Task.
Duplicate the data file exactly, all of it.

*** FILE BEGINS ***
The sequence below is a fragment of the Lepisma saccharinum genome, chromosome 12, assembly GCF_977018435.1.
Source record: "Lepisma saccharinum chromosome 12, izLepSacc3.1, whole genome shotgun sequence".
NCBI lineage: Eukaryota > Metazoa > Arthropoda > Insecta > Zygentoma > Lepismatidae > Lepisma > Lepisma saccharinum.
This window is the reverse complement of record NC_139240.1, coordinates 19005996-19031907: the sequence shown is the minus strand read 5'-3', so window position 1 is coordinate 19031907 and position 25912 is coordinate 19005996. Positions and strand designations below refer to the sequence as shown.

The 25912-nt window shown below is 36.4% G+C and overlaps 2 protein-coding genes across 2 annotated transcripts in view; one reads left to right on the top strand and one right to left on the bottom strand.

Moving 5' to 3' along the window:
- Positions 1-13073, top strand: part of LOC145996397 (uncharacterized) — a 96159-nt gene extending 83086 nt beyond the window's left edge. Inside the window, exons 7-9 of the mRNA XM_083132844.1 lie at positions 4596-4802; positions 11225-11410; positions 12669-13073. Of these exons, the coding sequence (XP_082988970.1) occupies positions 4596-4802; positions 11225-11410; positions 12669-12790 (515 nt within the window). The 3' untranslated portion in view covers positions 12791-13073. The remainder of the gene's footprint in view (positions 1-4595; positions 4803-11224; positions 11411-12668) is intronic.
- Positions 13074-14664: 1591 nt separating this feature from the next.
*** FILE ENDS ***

The sequence below is a fragment of the Lepisma saccharinum genome, chromosome 12, assembly GCF_977018435.1.
Source record: "Lepisma saccharinum chromosome 12, izLepSacc3.1, whole genome shotgun sequence".
NCBI lineage: Eukaryota > Metazoa > Arthropoda > Insecta > Zygentoma > Lepismatidae > Lepisma > Lepisma saccharinum.
This window is the reverse complement of record NC_139240.1, coordinates 19005996-19031907: the sequence shown is the minus strand read 5'-3', so window position 1 is coordinate 19031907 and position 25912 is coordinate 19005996. Positions and strand designations below refer to the sequence as shown.

The 25912-nt window shown below is 36.4% G+C and overlaps 2 protein-coding genes across 2 annotated transcripts in view; one reads left to right on the top strand and one right to left on the bottom strand.

Moving 5' to 3' along the window:
- Positions 1-13073, top strand: part of LOC145996397 (uncharacterized) — a 96159-nt gene extending 83086 nt beyond the window's left edge. Inside the window, exons 7-9 of the mRNA XM_083132844.1 lie at positions 4596-4802; positions 11225-11410; positions 12669-13073. Of these exons, the coding sequence (XP_082988970.1) occupies positions 4596-4802; positions 11225-11410; positions 12669-12790 (515 nt within the window). The 3' untranslated portion in view covers positions 12791-13073. The remainder of the gene's footprint in view (positions 1-4595; positions 4803-11224; positions 11411-12668) is intronic.
- Positions 13074-14664: 1591 nt separating this feature from the next.